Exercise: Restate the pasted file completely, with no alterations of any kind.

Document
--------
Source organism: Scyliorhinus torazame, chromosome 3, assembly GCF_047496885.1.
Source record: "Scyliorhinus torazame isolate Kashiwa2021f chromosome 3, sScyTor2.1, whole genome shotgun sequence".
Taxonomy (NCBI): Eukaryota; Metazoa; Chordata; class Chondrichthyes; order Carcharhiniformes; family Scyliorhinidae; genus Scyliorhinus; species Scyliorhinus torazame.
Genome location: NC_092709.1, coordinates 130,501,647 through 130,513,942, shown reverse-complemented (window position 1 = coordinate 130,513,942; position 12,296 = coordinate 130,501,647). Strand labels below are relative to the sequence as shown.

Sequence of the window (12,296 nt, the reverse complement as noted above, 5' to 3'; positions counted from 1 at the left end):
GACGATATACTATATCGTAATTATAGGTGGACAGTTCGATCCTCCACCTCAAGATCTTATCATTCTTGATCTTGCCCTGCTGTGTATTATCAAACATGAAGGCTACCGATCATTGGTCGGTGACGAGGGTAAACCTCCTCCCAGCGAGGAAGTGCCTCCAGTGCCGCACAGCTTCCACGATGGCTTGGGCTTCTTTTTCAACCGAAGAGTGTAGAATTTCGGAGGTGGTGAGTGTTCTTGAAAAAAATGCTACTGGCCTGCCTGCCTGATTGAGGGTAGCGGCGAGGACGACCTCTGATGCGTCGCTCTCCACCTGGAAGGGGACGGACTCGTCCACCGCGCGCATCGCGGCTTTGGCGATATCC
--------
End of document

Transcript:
Source organism: Scyliorhinus torazame, chromosome 3, assembly GCF_047496885.1.
Source record: "Scyliorhinus torazame isolate Kashiwa2021f chromosome 3, sScyTor2.1, whole genome shotgun sequence".
Taxonomy (NCBI): Eukaryota; Metazoa; Chordata; class Chondrichthyes; order Carcharhiniformes; family Scyliorhinidae; genus Scyliorhinus; species Scyliorhinus torazame.
Genome location: NC_092709.1, coordinates 130,501,647 through 130,513,942, shown reverse-complemented (window position 1 = coordinate 130,513,942; position 12,296 = coordinate 130,501,647). Strand labels below are relative to the sequence as shown.

Sequence of the window (12,296 nt, the reverse complement as noted above, 5' to 3'; positions counted from 1 at the left end):
GACGATATACTATATCGTAATTATAGGTGGACAGTTCGATCCTCCACCTCAAGATCTTATCATTCTTGATCTTGCCCTGCTGTGTATTATCAAACATGAAGGCTACCGATCATTGGTCGGTGACGAGGGTAAACCTCCTCCCAGCGAGGAAGTGCCTCCAGTGCCGCACAGCTTCCACGATGGCTTGGGCTTCTTTTTCAACCGAAGAGTGTAGAATTTCGGAGGTGGTGAGTGTTCTTGAAAAAAATGCTACTGGCCTGCCTGCCTGATTGAGGGTAGCGGCGAGGACGACCTCTGATGCGTCGCTCTCCACCTGGAAGGGGACGGACTCGTCCACCGCGCGCATCGCGGCTTTGGCGATATCC